• Bosses in and out of uniform use union-busting laws and repression to quash organizing against these abuses, by soldiers in Iraq and by U.S. and Iraqi workers.
And Zweig compares the attempt to give U.S. companies control over Iraqi oil with the privatizations and increasing corporate power that workers face back home.
His group, USLAW, is well placed to help educate and organize workers around these connections. One recent example is an April 5 workshop held by its New York chapter to discuss how union activists could raise the war-economy connection with coworkers. After the workshop, attendees picketed JP Morgan Chase, which not only got billions in taxpayer money to gobble up Bear Stearns, but, says an USLAW flyer, gets taxpayer money to lead the bank controlling Iraq’s trade with the rest of the world.
USLAW recently established a network for union members who are military veterans, on active duty or in the National Guard or Reserves, or who have a member of their family currently in the military. “Union members in these situations face special problems and challenges, and have a special role to play in the movement to end the occupation of Iraq.”
The network will help unions with contract bargaining around vets’ and GIs’ special needs, and will coordinate activities with Iraq Veterans Against the War, Veterans for Peace and Military Families Speak Out.
Such a Network can make concrete in action the connections being made verbally. Starting with taking the lead in protesting the deeper cuts in soldiers’ and vets’ services and benefits that are inevitable as the economic crisis deepens, it could potentially be at the center of a broader, union-based movement fighting for workers’ rights both at home and abroad.
Such a movement will be even more necessary as Washington’s efforts to maintain its shaky hold on global dominance in the midst of this crisis increases the chance of new wars, which in turn will demand even more massive war spending and attacks on workers’, soldiers’, and vets’ jobs and benefits to pay for them.
In the article in this issue on the latest stage of the economic crisis, we quote from relevant parts of Trotsky’s Transitional Program. Here we mention demands in the Program useful for workers fighting against militarism.
Trotsky writes: “To the reformist slogan, a tax on military profit, we counterpose the confiscation of military profit and expropriation of war industries.” To those calling for token spending shifts, he counters: “Not one man, not one penny for the bourgeois government! Not an arms program but a program of useful public works!”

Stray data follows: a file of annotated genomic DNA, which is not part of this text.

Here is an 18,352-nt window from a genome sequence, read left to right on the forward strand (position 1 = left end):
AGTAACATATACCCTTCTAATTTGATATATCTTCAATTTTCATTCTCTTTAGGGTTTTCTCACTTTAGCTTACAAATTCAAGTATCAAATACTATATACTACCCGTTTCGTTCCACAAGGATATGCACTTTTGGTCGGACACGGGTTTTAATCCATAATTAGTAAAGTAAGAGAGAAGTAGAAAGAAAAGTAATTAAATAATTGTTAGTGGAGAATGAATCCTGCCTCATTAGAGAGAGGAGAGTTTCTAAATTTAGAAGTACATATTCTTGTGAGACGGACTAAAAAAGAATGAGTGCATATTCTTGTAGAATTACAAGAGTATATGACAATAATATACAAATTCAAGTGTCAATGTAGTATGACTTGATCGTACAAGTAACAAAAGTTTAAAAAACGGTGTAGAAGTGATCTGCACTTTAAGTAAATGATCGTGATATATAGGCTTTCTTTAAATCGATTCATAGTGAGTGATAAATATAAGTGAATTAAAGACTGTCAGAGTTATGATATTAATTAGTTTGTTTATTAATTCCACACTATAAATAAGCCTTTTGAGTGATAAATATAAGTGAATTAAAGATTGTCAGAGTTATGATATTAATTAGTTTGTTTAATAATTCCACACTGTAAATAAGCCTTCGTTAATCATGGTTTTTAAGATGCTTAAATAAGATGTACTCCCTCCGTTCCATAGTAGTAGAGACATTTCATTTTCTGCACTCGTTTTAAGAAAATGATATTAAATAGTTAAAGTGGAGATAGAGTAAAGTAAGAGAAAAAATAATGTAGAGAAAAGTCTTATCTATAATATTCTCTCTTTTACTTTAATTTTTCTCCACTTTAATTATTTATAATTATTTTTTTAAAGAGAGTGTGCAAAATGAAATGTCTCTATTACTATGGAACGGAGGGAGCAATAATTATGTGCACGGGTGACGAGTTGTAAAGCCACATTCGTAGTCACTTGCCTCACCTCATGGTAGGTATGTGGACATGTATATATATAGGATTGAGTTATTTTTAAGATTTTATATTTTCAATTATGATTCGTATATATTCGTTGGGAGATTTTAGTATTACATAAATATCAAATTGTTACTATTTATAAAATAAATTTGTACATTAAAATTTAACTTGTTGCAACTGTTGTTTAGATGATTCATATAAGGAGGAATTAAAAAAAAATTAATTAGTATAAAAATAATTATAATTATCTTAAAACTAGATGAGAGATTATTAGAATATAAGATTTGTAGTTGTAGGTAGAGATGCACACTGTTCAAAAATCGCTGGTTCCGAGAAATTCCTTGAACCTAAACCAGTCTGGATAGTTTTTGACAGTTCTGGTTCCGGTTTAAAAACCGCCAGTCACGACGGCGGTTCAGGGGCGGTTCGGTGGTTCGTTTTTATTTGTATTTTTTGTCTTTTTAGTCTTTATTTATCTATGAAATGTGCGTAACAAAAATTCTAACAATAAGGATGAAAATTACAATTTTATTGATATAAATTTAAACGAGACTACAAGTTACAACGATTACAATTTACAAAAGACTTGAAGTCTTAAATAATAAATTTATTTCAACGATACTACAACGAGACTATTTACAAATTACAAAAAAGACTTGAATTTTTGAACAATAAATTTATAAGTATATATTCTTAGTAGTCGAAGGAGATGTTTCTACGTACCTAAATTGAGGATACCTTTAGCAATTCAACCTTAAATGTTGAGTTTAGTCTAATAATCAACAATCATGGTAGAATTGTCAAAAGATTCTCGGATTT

As the economic crisis deepens, and more and more workers make the connection with the war, such slogans will find a growing hearing. That’s why the announcement by the International Longshore and Warehouse Union that it would stop work at West Coast ports on May 1 to demand “an immediate end to the war and occupation in Iraq and Afghanistan and the withdrawal of US troops from the Middle East” is so important.
It should be noted that the ILWU action is part of a special contract provision allowing “stop-work” union meetings once a month on the second shift, and on the busier day shift when the bosses agree. Such actions have previously been organized around the case of Mumia Abu-Jamal, South Africa, El Salvador, and other issues.
The San Francisco Labor Council passed a resolution hailing the ILWU’s vote and urging others to take workplace actions, noting the vote of Branch 214 of the National Association of Letter Carriers to observe two minutes of silence on May Day.
The 7000-member N.Y. Metro Area Postal Union also voted to observe two-minute periods of silence against the war and occupation on each shift and against threats to attack Iran and Syria. It urged members to “wear a button, ribbon, badge or other symbol in
protest on May Day.”
At Hunter College, the Professional Staff Congress chapter is holding a mid-day teach-in. It’s not clear how many more unions will respond.
As the economy sinks lower and lower, unionists beyond the ILWU will be discussing whether work stoppages might be useful both to stop the war and to protest the cuts being imposed on us by a ruling class trying to solve its crisis on our backs.